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Real Mold Stories:Heather Cress

Story written and submitted by Heather Cress

From September 2017 to April 2019 my family lived in a privatized military home in Texas. Our daughter was a healthy 3-year-old who had never needed so much as an antibiotic, but within a couple weeks she became very ill.  She experienced gushing nose bleeds, chronic ear infections, difficulty breathing, pneumonia and other respiratory issues. My husband was treated frequently for vertigo, sinus infections, unexplained rashes and what doctors would refer to only as “some kind of serious allergic reaction”. I suffered ocular migraines, muscle spasms, and both our son and I suffered from allergy issues and chronic dry coughs.

Our daughter’s pediatrician wrote a letter encouraging the housing management company to clean the air vents in the home.  Thick black dirt fell from the vents for days after the cleaning, covering our furniture, counters, floors, everything.  We experienced burning sensations in our eyes, throats, noses, and difficulty breathing. After three days the dirt stopped falling from the vents and we hoped the worst was over, but our symptoms remained.

In February 2019 we inspected our home hoping to determine what was making us sick.  We found mold growing through paint on the registers, the worst being in our daughter’s bedroom. We removed the registers throughout the home to find mold on the back sides of the registers, on the drywall and inside the vents.  The housing company told us it was only “dirt”.  I reached out to the previous tenant, and she also found mold growing on the registers. She watched maintenance paint over it telling her it was only “dirt”. Her children suffered the same symptoms as mine. 

Our concerns about the mold were ignored by the housing company, but eventually we were allowed to transfer to a new home on the base.  Within 3 weeks everyone was healthy again.  We hired a mold assessor to inspect our contents and had to replace about 80% of our belongings.  We thought we finally recovered until July of 2020, when we moved to a military base in North Carolina with housing managed by a different privatized company.  Within two weeks our daughter started having severe allergy issues, we noticed the second-floor humidity was averaging 67% and found mold growing around one register.  Since then, mold has been found in multiple vents in the home, inside the air handlers, in the attic, and the humidity issues remain. My husband has suffered from brain fog, ear infections and respiratory issues, our daughter has been put through the agony of allergy testing and complains of headaches and difficulty breathing.  I now have vertigo when riding/driving in a car, muscle spasms, muscle pain and extreme fatigue.  Now we are being transferred to a new home.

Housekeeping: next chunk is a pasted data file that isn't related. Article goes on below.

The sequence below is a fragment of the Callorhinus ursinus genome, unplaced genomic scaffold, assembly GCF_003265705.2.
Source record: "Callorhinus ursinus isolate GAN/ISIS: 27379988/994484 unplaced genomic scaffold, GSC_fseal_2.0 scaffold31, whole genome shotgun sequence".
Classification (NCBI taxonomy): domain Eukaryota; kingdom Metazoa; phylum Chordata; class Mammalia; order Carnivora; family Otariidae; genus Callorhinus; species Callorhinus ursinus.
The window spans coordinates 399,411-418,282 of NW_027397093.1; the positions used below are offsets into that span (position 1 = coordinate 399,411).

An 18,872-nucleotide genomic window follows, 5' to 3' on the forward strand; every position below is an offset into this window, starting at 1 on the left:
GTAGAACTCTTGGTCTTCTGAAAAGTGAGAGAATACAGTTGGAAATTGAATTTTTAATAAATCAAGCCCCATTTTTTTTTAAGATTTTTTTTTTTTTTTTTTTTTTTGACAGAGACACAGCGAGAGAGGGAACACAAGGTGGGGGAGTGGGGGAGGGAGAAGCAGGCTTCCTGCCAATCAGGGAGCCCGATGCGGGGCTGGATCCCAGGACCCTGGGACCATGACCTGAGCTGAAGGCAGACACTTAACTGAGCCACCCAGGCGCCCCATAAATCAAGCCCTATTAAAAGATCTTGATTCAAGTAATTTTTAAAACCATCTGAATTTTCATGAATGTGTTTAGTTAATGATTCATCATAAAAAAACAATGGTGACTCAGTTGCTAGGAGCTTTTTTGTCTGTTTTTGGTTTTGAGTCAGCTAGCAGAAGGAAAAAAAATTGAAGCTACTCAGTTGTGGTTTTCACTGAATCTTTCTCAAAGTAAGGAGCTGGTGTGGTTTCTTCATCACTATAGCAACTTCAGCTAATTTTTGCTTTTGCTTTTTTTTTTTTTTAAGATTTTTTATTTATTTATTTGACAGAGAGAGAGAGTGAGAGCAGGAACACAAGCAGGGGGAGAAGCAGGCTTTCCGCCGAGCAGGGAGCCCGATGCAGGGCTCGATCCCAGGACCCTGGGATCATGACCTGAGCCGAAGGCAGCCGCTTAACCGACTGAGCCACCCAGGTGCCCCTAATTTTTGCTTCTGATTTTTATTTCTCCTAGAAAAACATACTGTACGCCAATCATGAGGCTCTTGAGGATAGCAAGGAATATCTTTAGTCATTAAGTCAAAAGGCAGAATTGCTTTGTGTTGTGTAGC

I left the home in Texas feeling I’d been through a trauma. My ability to feel safe in my own home was gone.  Every speck of dust became suspicious, every cough from one of my children sent me checking my air vents, convinced every home will poison my family.  The almost paranoid state I’ve lived in since our first experience with mold ultimately led me to recognize the issues in our military home in North Carolina shortly after moving in.  But the guilt I carry for putting my family in privatized military housing again after our experience in Texas is immense. I am forever changed; my family is forever changed.  My daughter, now 7, often asks me to take pictures of her favorite toys, “in case the mold gets it”.  Her reality is we leave our friends, schools, homes every few years because “daddy serves his country”, we also leave our favorite belongings when our military home has mold. She’s 7 and she’s sacrificed her health, safety, and her favorite stuffed animals because we chose military housing.  Mold changed our lives forever the first time, mold has become a part of our reality the second time.  Wherever the military sends us next, we have agreed never to live in military housing again.  Hopefully we can avoid living in mold, but we will remain forever changed.